3. Control – users will be assigned one or more data sharing protocols which control the information they are allowed to see. Additional controls are developed with the agency and put in to place to ensure information is not accessed without consent or without it being determined that to seek consent could be to the detriment of the child’s wellbeing. When permission is given to view the data the sensitive data is combined with personal data through a user session particular to the data sharing protocols of that user.

The process above explains how information is handled to ensure there is no breach of data protection laws. However, in order to drive benefits from the OneView platform, social care professionals need to be using the information to inform decision making. There are three overarching areas where the platform provides outputs to inform decision making:

  1. Case Summaries – a summary report, defined with the agency, to pull out the key areas for consideration from all the matched data that the user is allowed to view. This could represent a summary from either the case management system or from all systems held by that one agency or from across multiple agencies. This case summary would save the professional significant time by providing the report by a touch of a button.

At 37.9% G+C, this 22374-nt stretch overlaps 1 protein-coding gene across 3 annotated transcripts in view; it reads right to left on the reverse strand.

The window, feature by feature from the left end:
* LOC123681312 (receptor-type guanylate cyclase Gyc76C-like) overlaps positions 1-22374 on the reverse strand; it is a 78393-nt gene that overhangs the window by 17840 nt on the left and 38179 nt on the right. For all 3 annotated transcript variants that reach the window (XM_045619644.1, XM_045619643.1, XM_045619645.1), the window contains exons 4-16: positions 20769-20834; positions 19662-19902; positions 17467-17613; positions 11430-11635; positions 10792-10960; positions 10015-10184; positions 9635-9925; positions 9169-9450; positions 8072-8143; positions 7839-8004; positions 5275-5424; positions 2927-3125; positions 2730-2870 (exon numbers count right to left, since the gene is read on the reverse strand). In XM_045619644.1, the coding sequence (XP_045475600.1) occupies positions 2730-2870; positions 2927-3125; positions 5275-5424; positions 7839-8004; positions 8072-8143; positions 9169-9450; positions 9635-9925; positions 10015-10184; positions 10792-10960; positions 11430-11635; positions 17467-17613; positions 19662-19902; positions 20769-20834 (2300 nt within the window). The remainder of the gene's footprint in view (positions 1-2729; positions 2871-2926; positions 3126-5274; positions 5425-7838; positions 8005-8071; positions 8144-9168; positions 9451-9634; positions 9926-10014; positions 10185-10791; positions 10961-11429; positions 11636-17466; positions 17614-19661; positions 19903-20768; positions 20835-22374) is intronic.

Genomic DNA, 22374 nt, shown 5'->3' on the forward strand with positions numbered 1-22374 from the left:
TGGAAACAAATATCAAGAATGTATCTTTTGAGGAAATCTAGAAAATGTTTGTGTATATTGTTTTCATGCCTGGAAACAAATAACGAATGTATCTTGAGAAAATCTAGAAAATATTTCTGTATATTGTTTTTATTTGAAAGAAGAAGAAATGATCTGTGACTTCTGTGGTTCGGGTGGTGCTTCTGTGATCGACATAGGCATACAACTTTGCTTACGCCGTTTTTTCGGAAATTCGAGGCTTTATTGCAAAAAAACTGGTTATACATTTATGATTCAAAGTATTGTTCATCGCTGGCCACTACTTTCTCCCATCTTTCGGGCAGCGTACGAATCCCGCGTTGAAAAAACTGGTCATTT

2. Alerts – Through the risk profiling and projections carried out within the ‘Enrich’ phase, OneView has the ability to generate alerts for action where it looks like there could be a risk of a case escalating or where there is an opportunity for the case to be stepped down. The thresholds that need to be satisfied for alerts to be shared with professionals to action will be defined locally during implementation.